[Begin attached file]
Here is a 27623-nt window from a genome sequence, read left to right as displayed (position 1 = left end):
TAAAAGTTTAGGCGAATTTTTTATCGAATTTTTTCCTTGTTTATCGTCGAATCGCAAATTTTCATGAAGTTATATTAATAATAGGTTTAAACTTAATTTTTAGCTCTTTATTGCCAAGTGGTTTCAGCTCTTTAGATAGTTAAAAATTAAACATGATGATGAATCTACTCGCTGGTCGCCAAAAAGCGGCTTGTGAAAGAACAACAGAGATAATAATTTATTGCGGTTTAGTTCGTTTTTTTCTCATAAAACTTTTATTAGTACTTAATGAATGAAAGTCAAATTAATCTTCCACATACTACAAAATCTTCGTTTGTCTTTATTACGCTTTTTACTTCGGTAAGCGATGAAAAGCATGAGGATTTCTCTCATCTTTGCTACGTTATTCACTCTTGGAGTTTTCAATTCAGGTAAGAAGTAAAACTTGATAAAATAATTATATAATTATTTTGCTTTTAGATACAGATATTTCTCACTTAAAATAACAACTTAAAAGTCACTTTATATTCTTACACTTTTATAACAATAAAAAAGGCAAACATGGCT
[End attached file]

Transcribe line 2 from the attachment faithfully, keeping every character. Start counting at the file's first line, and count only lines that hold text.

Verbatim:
TAAAAGTTTAGGCGAATTTTTTATCGAATTTTTTCCTTGTTTATCGTCGAATCGCAAATTTTCATGAAGTTATATTAATAATAGGTTTAAACTTAATTTTTAGCTCTTTATTGCCAAGTGGTTTCAGCTCTTTAGATAGTTAAAAATTAAACATGATGATGAATCTACTCGCTGGTCGCCAAAAAGCGGCTTGTGAAAGAACAACAGAGATAATAATTTATTGCGGTTTAGTTCGTTTTTTTCTCATAAAACTTTTATTAGTACTTAATGAATGAAAGTCAAATTAATCTTCCACATACTACAAAATCTTCGTTTGTCTTTATTACGCTTTTTACTTCGGTAAGCGATGAAAAGCATGAGGATTTCTCTCATCTTTGCTACGTTATTCACTCTTGGAGTTTTCAATTCAGGTAAGAAGTAAAACTTGATAAAATAATTATATAATTATTTTGCTTTTAGATACAGATATTTCTCACTTAAAATAACAACTTAAAAGTCACTTTATATTCTTACACTTTTATAACAATAAAAAAGGCAAACATGGCT